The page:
• Period Pain – Just before or at the beginning of your period, you can start to experience pain or cramps. Exercise, applying a hot water bottle to the stomach, or taking over-the-counter pain relievers may be helpful. Visit a physician if the pain becomes unbearable.

Here, on the other hand, are the emotional changes a woman undergoes as a female reaches puberty. Sometimes, the emotional changes that come with puberty come before the physical ones. As they enter puberty, many young people want to be more in charge of their life.

You can discover that you are

  • having a stronger sense of who you are
  • beginning to develop a sexual interest in others.
  • having mood, energy, and sleep pattern issues.

At this time, emotional difficulties could include:

  • adjusting to a changing body and feeling self-conscious about one’s appearance
  • getting upset and frustrated when you can’t do what you want to.

You must go through these emotional upheavals in order to develop your own moral identity and ideals.

Nevertheless, it is important to be aware that not all women have a similar sense or way of harboring these physical and emotional changes. A lot of factors may put the development at risk. For example, oftentimes, girls normally get their period around 12-14 years old. But for certain instances, some girls get them either younger or older than 12 to 14 years old. Some girls may develop larger boobs and wider hips than some. A few may get taller while the others may stay the same. Yet they all experience puberty.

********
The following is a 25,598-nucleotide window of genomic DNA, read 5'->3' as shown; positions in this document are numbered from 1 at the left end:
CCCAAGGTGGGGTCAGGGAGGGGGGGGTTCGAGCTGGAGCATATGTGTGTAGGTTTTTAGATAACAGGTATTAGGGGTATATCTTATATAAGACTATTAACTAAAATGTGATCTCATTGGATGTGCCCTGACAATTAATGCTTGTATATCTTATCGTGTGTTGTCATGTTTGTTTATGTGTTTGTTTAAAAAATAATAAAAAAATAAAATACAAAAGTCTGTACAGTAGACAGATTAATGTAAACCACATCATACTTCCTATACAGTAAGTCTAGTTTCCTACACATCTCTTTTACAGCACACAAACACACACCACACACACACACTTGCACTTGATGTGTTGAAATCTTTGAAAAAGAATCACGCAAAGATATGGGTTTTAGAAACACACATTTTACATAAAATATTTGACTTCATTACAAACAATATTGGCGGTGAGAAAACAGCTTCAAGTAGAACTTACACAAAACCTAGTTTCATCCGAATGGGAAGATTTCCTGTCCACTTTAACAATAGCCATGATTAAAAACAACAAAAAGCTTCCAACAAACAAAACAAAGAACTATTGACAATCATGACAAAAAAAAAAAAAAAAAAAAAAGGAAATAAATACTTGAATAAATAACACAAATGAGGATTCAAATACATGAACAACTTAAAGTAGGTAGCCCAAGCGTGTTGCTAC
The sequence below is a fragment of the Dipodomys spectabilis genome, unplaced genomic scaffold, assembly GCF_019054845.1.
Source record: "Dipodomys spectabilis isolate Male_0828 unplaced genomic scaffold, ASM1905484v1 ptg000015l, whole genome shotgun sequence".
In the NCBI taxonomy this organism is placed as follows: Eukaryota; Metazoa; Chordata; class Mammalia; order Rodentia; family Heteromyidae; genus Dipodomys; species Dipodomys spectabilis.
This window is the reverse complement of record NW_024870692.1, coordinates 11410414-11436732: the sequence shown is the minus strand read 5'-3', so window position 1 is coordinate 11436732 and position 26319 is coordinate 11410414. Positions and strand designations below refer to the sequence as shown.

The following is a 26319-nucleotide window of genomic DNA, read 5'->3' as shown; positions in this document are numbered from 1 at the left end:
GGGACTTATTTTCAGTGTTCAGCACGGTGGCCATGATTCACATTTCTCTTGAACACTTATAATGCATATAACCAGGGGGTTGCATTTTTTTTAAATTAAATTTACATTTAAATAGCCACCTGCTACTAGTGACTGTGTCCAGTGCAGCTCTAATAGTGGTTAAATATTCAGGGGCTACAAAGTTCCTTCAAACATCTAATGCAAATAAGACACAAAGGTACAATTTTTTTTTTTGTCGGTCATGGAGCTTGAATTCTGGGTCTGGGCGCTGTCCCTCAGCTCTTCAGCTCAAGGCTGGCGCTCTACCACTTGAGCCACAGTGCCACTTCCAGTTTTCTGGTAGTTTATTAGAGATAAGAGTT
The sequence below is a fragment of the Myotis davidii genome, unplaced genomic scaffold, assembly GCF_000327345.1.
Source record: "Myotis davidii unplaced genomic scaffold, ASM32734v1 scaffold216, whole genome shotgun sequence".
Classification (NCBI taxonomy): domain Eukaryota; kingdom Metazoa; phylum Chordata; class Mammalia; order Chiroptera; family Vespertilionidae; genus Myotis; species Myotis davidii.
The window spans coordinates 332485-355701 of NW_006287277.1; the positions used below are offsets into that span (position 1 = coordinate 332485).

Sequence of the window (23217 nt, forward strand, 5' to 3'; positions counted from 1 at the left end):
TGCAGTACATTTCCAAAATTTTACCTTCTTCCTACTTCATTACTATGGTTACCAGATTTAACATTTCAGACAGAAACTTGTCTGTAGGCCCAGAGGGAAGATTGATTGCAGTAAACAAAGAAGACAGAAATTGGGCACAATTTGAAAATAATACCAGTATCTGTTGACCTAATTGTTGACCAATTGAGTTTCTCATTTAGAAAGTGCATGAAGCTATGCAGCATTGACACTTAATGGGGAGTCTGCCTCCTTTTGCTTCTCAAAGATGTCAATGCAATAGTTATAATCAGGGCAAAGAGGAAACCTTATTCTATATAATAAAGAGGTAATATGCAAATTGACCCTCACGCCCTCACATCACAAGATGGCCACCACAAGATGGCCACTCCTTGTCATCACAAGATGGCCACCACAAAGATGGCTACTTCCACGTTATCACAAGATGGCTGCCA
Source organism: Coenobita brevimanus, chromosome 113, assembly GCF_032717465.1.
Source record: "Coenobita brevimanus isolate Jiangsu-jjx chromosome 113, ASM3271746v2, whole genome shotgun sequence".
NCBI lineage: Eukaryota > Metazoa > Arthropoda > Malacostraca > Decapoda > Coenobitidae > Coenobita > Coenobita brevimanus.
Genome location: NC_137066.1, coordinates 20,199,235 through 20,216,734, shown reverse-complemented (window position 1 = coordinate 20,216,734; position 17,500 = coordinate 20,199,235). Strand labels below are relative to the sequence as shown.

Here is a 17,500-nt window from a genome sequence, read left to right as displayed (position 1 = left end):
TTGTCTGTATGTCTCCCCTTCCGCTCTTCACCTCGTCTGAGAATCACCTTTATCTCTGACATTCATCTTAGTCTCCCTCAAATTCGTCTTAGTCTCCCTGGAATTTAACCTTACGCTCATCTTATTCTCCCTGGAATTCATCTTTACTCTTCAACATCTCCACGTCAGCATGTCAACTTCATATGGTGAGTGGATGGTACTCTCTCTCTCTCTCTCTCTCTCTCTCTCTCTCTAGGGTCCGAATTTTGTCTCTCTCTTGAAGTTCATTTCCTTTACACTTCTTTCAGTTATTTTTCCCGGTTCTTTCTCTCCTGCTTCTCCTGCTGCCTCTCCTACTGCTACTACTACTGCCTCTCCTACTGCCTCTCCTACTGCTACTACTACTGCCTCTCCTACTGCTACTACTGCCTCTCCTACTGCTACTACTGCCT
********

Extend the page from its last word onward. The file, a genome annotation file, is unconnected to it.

Similarities and Differences In Observable Changes

Differences In Observable Changes

In both genders, it is possible to be the smallest in your class. In the same way that boys who grow sooner may feel unusual if they shave first or females who have their periods before their friends may feel strange, shorter boys and girls may feel out of step with their peers.

Teens who are little are typically merely physically maturing a little slower than their friends, in most circumstances. Or perhaps they inherited their parents’ low stature. However, there are occasionally medical causes for why some people grow more slowly than usual. In times like these, different observable changes differ from one person to another.

Normal Growth of Teens

Puberty and growth occur at different times for children and teenagers. Puberty typically starts for girls between the ages of 7 and 13. For men, it typically starts later, between 9 and 15.

Girls’ hips round out further, and their breasts start to form. Girls often start menstruating, or getting their periods, about two years following the development of their breasts. Guys’ penises and testicles enlarge, while both sexes develop hair in the pubic region and beneath the arms. Guys have larger muscles, start to develop facial hair, and develop deeper voices. Both boys and girls experience growth spurts during puberty.